Neurohormonal peptides in ovarian carcinoids: an immunohistochemical study of 81 primary carcinoids and of intraovarian metastases from six mid-gut carcinoids.
Eighty-one primary ovarian carcinoids and intraovarian metastases from six mid-gut carcinoids were examined for the presence of tumor cells immunoreactive with antisera raised against various neurohormonal peptides, mostly of gastroenteropancreatic (GEP) origin. Twenty of the primary and two of the metastatic carcinoids contained such tumor cells. The incidence of tumors with any kind of neurohormonal peptide immunoreactive tumor cells was 53% in the trabecular carcinoids, and 42% in the strumal carcinoids, whereas the incidence was much lower (7%) in the insular type. Immunoreactive pancreatic polypeptide (PP), glucagon, enkephalin, and somatostatin were those neurohormonal peptides most commonly observed in the tumor cells of the primary carcinoids. Those less commonly found were substance P, calcitonin, VIP, neurotensin, beta-endorphin, and ACTH. Four metastatic carcinoids were nonreactive with all the antisera used. Cells storing immunoreactive insulin, glucagon, PP, VIP, gastrin, substance P, or enkephalin were found in one of the two remaining metastatic carcinoids; in the other only gastrin-immunoreactive tumor cells were observed. The occurrence and distribution of tumor cells storing the neurohormonal peptides in ovarian carcinoids are discussed in relation to their possible origin in the ovary and to carcinoids in the gut.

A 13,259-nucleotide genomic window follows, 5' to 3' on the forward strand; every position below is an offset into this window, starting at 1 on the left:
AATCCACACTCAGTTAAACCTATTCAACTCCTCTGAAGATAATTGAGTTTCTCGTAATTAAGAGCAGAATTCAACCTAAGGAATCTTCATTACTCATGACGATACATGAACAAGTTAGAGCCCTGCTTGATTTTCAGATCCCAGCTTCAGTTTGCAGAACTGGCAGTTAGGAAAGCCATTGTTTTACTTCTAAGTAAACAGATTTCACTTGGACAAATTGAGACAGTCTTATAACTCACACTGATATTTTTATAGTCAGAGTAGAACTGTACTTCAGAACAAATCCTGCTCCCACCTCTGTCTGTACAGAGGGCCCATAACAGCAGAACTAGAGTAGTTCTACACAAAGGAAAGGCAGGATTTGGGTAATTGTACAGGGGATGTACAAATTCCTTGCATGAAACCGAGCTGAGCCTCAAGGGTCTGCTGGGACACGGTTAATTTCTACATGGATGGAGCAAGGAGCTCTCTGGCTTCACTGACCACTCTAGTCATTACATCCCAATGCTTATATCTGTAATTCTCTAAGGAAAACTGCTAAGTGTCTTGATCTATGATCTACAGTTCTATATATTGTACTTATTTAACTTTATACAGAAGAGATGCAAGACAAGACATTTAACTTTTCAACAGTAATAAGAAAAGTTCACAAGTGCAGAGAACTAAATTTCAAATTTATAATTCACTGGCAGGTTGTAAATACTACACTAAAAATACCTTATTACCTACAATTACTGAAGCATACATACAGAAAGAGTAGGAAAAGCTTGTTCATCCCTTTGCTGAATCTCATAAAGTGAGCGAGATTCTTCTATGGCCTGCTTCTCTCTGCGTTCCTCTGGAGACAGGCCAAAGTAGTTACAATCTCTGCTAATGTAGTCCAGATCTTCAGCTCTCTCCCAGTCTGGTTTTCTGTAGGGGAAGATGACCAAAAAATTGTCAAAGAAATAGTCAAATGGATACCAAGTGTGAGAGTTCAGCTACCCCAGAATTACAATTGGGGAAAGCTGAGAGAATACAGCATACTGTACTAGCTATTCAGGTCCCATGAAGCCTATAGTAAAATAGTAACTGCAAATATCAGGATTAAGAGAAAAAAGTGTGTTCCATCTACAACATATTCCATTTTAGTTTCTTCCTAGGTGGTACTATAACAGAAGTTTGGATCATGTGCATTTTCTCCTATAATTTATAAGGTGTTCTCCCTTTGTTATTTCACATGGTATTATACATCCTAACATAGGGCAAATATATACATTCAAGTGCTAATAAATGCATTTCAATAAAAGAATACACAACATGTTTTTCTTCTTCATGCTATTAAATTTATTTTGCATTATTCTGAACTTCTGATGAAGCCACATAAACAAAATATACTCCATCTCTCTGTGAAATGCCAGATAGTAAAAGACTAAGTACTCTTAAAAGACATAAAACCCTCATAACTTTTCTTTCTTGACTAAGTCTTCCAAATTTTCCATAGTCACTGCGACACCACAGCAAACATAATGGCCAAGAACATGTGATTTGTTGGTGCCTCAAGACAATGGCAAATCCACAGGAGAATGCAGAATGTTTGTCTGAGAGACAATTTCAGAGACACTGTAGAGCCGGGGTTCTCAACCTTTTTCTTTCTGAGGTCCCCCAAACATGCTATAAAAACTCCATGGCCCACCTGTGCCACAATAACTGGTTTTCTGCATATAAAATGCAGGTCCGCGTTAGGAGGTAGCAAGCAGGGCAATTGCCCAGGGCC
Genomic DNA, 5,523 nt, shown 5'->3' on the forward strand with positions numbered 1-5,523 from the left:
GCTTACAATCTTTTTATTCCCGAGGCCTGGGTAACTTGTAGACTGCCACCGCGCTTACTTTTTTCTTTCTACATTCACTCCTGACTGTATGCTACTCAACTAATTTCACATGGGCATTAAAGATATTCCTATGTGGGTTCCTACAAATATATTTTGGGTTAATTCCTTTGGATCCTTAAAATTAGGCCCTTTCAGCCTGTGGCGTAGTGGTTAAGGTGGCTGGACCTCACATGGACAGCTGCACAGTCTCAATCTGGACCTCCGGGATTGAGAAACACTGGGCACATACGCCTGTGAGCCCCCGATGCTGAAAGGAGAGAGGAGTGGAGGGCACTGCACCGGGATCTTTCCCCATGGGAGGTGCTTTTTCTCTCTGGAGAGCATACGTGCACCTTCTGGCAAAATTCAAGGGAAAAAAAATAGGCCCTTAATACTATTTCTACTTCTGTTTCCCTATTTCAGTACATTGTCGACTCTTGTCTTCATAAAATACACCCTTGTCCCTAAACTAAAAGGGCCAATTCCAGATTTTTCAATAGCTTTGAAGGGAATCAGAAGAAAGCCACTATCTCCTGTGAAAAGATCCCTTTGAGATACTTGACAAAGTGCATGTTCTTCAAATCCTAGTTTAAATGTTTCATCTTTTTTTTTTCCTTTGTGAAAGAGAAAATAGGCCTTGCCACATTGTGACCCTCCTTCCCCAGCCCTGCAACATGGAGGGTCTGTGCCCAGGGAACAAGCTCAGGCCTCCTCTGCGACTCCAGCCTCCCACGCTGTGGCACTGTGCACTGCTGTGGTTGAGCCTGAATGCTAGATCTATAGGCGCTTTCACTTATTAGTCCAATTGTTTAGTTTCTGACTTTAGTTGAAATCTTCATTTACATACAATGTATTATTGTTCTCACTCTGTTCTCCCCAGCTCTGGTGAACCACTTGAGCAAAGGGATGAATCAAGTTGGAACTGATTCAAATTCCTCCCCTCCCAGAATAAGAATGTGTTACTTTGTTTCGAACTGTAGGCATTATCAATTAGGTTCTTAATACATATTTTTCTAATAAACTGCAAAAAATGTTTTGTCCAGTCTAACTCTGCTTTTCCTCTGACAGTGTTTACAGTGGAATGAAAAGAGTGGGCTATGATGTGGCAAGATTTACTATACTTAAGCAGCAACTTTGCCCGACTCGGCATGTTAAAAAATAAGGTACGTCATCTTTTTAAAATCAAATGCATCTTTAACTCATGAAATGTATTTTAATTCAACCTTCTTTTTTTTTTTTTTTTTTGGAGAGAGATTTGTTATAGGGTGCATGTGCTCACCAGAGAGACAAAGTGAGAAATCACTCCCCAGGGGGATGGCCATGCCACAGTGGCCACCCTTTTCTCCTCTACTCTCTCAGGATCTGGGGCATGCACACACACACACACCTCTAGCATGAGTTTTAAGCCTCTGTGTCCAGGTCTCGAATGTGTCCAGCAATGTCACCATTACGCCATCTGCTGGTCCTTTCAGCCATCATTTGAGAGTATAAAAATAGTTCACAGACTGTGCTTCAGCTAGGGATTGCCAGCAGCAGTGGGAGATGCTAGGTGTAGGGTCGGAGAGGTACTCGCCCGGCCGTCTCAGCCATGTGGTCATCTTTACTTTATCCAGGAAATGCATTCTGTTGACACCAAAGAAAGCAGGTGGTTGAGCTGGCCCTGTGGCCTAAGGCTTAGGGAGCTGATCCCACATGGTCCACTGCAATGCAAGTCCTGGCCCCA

Sporrong, B; Falkmer, S; Robboy, SJ; Alumets, J; Håkanson, R; Ljungberg, O; Sundler, F
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